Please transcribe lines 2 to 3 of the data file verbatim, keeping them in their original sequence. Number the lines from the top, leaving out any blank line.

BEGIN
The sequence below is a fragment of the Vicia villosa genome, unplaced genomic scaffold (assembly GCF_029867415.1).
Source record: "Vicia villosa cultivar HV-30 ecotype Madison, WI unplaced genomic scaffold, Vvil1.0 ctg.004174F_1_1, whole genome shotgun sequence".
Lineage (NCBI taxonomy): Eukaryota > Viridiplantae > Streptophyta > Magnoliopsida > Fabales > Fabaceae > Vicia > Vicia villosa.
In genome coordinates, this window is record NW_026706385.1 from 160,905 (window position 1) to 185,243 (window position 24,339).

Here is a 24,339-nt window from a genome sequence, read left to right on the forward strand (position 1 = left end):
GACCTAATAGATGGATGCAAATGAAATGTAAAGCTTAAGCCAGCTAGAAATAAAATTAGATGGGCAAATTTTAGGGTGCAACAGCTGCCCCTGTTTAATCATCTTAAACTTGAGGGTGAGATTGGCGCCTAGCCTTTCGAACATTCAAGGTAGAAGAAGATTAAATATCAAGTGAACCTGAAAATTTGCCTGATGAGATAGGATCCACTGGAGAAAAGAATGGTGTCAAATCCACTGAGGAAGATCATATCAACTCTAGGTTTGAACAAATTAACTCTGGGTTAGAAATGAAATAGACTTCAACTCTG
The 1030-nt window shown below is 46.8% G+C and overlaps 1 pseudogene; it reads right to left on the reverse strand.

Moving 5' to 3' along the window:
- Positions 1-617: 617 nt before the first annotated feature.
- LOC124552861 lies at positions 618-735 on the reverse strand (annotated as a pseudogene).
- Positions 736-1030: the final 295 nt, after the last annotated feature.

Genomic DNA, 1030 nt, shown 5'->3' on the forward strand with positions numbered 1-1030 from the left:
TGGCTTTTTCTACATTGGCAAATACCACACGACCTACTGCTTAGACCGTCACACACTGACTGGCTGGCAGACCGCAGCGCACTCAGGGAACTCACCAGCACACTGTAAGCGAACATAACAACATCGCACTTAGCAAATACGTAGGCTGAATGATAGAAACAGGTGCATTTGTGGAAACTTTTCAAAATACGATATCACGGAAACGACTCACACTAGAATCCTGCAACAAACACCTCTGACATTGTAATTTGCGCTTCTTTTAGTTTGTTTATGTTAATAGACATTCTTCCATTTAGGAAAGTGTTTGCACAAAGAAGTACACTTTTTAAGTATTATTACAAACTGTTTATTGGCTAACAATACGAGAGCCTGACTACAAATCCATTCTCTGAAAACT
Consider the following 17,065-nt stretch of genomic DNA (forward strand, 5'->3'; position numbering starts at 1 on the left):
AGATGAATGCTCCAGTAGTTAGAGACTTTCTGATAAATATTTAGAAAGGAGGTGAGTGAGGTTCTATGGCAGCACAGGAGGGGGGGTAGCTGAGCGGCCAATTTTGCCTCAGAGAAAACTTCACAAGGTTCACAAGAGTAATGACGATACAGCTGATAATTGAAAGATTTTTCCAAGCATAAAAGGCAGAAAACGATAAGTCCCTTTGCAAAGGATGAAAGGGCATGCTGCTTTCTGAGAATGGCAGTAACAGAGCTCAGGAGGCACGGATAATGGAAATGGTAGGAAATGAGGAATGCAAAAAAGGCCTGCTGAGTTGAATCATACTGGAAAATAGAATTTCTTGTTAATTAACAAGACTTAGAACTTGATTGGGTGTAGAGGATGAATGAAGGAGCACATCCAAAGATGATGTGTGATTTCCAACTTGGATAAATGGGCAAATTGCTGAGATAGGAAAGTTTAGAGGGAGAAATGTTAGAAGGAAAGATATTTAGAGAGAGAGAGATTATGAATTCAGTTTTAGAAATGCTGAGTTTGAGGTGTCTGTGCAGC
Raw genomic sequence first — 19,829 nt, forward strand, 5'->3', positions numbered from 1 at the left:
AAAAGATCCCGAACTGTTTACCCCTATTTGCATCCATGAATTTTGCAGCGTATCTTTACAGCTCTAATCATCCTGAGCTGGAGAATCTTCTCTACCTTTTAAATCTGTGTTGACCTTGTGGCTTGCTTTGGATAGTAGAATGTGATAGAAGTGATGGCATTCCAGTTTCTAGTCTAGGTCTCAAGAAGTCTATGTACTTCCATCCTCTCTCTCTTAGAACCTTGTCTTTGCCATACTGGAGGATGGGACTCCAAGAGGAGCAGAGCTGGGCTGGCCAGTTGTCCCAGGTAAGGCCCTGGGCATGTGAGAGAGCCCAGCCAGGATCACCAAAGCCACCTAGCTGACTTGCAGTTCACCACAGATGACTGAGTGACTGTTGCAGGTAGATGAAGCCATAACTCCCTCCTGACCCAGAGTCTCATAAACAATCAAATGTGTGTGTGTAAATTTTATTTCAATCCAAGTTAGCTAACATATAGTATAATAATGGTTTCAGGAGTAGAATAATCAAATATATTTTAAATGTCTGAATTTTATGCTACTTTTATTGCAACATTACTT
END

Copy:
Source record: "Vicia villosa cultivar HV-30 ecotype Madison, WI unplaced genomic scaffold, Vvil1.0 ctg.004174F_1_1, whole genome shotgun sequence".
Lineage (NCBI taxonomy): Eukaryota > Viridiplantae > Streptophyta > Magnoliopsida > Fabales > Fabaceae > Vicia > Vicia villosa.